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Inland Revenue

Tax Policy

Chapter 2 - The different tax treatments under DRPs and PDPs

How dividend reinvestment plans work

2.1 Under a dividend reinvestment plan (DRP), the company provides shareholders with the option of reinvesting their cash dividends in shares of the company. This can be advantageous for the company, allowing it to maintain a dividend payment policy, while providing an opportunity to increase cash retentions. DRPs are also convenient for shareholders, offering a convenient method for them to reinvest their cash dividends in a company, at a lower cost and effort than purchasing shares on the market. There appear to be two types of DRPs.

Standard DRPs

2.2 Under a standard DRP, when a dividend is declared, shareholders are offered the option of receiving a cash dividend or receiving a bonus issue of shares. The option is generally exercisable before the dividend is paid. In the standard case, a cash dividend is paid unless the shareholder opts otherwise. Receipt of cash is the default option.

2.3 Distributions of cash or shares under a DRP are treated as a taxable dividend in the hands of the shareholder. If a shareholder chooses to receive a bonus issue of shares instead of a cash dividend the issue is treated as a “bonus issue in lieu”, which is a dividend for tax purposes. Imputation credits may be attached to distributions under a DRP.


2.4 A PDP reverses the priority of these options. Under a PDP, the company formally issues shares to all dividend recipients. However, shareholders are able to elect, before the dividend is paid, to have their shares immediately repurchased by the company, for an amount equal to the cash value of the dividend. If the shareholder does not make an election, the default option is to receive shares.

2.5 PDPs have proven successful in New Zealand for obtaining reinvestment rates between 60 to 90 percent of dividends declared. This rate is very high compared to that achieved under DRPs. This result is particularly attractive to companies in the current economic and financial environment as it increases cash retention and reduces the need for companies to raise external financing to fund operations and investment programmes.

2.6 The tax treatment of distributions under a PDP was the subject of a specific Inland Revenue product ruling in 2005. [1] The ruling held that a distribution of shares under a PDP is treated as a non-taxable bonus issue and consequently does not constitute a dividend in the hands of the shareholder. This ruling was made subject to certain conditions – in particular, that the company making the bonus issue has sufficient credits in its imputation credit account to have fully imputed a cash dividend equal to the bonus issue not redeemed.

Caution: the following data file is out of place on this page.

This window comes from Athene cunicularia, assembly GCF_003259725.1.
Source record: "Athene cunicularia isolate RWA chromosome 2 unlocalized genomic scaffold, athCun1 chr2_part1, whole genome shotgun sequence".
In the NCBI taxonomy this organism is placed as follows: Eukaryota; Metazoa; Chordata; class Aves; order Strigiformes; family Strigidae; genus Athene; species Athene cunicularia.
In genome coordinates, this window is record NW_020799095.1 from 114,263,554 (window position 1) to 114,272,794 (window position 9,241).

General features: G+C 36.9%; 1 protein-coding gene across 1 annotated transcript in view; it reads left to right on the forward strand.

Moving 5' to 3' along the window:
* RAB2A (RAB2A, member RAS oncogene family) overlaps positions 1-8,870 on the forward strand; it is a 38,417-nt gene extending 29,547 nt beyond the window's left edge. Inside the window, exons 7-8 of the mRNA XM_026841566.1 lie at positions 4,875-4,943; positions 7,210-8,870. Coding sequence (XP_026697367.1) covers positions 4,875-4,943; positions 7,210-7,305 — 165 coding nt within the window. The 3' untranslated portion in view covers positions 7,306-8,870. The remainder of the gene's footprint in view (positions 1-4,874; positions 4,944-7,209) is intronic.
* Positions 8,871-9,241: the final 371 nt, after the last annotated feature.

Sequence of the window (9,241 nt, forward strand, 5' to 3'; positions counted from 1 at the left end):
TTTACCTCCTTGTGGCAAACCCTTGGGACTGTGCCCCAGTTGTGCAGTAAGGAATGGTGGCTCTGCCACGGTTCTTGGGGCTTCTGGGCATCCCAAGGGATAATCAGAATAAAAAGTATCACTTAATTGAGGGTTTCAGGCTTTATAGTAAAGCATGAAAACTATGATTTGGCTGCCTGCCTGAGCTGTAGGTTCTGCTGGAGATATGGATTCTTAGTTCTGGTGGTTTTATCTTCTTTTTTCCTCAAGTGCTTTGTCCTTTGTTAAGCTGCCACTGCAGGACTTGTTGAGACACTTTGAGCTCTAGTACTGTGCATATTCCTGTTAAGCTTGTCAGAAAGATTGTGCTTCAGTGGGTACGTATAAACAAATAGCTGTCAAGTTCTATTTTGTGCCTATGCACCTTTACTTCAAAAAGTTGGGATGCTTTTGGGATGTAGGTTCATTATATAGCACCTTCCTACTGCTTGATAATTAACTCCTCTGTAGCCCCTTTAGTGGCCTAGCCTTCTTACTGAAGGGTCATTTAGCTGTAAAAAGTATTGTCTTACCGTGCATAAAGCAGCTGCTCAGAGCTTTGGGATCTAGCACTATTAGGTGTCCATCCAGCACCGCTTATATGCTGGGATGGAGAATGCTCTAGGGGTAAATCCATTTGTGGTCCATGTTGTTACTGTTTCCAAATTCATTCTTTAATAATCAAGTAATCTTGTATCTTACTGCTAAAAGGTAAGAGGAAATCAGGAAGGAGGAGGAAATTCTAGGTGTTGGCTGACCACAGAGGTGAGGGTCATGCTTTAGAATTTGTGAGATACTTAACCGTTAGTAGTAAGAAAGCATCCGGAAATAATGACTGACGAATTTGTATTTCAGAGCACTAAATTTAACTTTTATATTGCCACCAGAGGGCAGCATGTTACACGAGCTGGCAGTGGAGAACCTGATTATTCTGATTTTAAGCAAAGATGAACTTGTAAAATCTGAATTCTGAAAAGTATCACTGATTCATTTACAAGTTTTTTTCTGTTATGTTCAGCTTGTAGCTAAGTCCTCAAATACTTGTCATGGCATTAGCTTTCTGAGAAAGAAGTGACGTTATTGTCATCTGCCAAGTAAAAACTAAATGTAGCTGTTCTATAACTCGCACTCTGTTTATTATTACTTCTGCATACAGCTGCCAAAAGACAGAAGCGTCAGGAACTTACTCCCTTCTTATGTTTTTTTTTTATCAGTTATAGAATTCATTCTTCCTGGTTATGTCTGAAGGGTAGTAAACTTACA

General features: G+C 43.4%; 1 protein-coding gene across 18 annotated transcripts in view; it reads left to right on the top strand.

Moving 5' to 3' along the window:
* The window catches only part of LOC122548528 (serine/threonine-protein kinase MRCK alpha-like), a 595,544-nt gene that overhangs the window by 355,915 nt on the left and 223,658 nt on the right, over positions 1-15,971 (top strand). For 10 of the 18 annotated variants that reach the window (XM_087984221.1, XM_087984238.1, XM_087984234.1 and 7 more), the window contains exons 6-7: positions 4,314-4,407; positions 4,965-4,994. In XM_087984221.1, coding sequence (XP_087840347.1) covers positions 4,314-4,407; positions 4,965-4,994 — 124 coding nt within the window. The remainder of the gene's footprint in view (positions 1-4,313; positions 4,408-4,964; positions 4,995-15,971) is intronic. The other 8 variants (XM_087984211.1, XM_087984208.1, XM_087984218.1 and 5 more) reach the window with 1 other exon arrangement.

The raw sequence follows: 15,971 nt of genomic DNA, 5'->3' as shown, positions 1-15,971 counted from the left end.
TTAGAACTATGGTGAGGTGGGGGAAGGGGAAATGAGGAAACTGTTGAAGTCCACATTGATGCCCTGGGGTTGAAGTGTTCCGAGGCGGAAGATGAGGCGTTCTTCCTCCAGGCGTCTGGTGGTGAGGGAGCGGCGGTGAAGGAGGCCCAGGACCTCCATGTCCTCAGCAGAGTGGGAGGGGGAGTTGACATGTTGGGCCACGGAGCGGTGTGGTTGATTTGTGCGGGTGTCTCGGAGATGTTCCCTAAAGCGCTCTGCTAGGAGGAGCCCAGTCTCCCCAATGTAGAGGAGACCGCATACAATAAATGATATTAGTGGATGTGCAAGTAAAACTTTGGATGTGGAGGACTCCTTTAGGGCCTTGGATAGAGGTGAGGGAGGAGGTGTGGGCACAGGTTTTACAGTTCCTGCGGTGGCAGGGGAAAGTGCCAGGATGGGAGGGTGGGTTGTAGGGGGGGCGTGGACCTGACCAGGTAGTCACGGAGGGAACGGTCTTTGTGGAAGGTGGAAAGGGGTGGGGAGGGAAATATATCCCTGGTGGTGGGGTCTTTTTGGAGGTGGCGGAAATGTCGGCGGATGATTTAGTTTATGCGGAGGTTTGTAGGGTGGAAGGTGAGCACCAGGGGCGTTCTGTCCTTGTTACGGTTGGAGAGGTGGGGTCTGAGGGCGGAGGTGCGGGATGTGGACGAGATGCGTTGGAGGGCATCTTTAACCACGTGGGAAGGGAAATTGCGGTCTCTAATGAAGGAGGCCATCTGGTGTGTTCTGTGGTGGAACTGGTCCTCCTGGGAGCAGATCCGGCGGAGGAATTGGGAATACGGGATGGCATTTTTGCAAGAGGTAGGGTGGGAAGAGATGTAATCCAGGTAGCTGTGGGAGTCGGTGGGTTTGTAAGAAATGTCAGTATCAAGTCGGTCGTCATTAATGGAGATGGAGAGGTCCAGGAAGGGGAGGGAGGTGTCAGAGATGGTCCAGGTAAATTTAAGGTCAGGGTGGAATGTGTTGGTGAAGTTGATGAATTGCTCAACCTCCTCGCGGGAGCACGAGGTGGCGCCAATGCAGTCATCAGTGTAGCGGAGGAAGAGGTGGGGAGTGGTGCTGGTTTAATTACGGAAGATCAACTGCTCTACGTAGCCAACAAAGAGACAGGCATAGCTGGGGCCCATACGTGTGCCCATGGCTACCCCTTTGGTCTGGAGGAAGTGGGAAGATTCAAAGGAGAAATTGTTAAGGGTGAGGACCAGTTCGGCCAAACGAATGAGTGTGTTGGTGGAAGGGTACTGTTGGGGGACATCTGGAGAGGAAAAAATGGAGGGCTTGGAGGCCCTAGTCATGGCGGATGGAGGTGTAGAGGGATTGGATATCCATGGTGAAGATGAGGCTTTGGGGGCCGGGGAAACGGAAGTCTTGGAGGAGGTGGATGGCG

Lack of certainty and consistency

2.7 Taxpayers have expressed concern about the uncertainty in relation to the tax treatment of PDPs under current tax law. The uncertainty arises because PDPs do not appear to be explicitly covered by the legislation.

2.8 There appears to be a lack of consistency between the two types of share issues. Under standard DRPs, shareholders choose between receiving cash dividends or shares. Both are taxed as dividends in the shareholders’ hands, and imputation credits can be attached.

2.9 PDPs, on the other hand, make use of a different form of transaction, to provide shareholders with the option of receiving shares or cash. In this case, when the shareholder chooses to retain shares the retention of the shares may not be taxable as a dividend. For certain taxpayers, this may provide a tax advantage relative to those investing under standard DRPs. Shareholders on higher tax rates would face a lower tax impost than that applied to other dividend reinvestment plans.

Adherence to the rules underpinning the imputation system

2.10 The imputation system is based upon a number of rules applying to the taxation of income that is earned by a company and then distributed to shareholders. The rules are:

  • As far as possible, taxing income derived through companies at the tax rates of the shareholders who own the company at the time the income is derived.
  • Ensuring that New Zealand source-basis taxation is retained – that is, taxing non-residents on the income that is derived through their investments in New Zealand.
  • Providing no credit for income that has not been subject to company tax (unimputed income), so that the full amount of the underlying income is subject to shareholder level tax.
  • Ensuring imputation credits attached to dividends reflect the proportionate share of income earned by the company on behalf of the shareholder. A series of rules are provided to ensure that imputation credits cannot be “streamed” to taxpayers who can make the greatest use of them.

2.11 The appropriate taxation of DRPs, including PDPs, should reflect these principles.


1 A Product Ruling was issued to SkyCity Consolidated Group in December 2005. See Tax Information Bulletin (Volume 18, Number 2).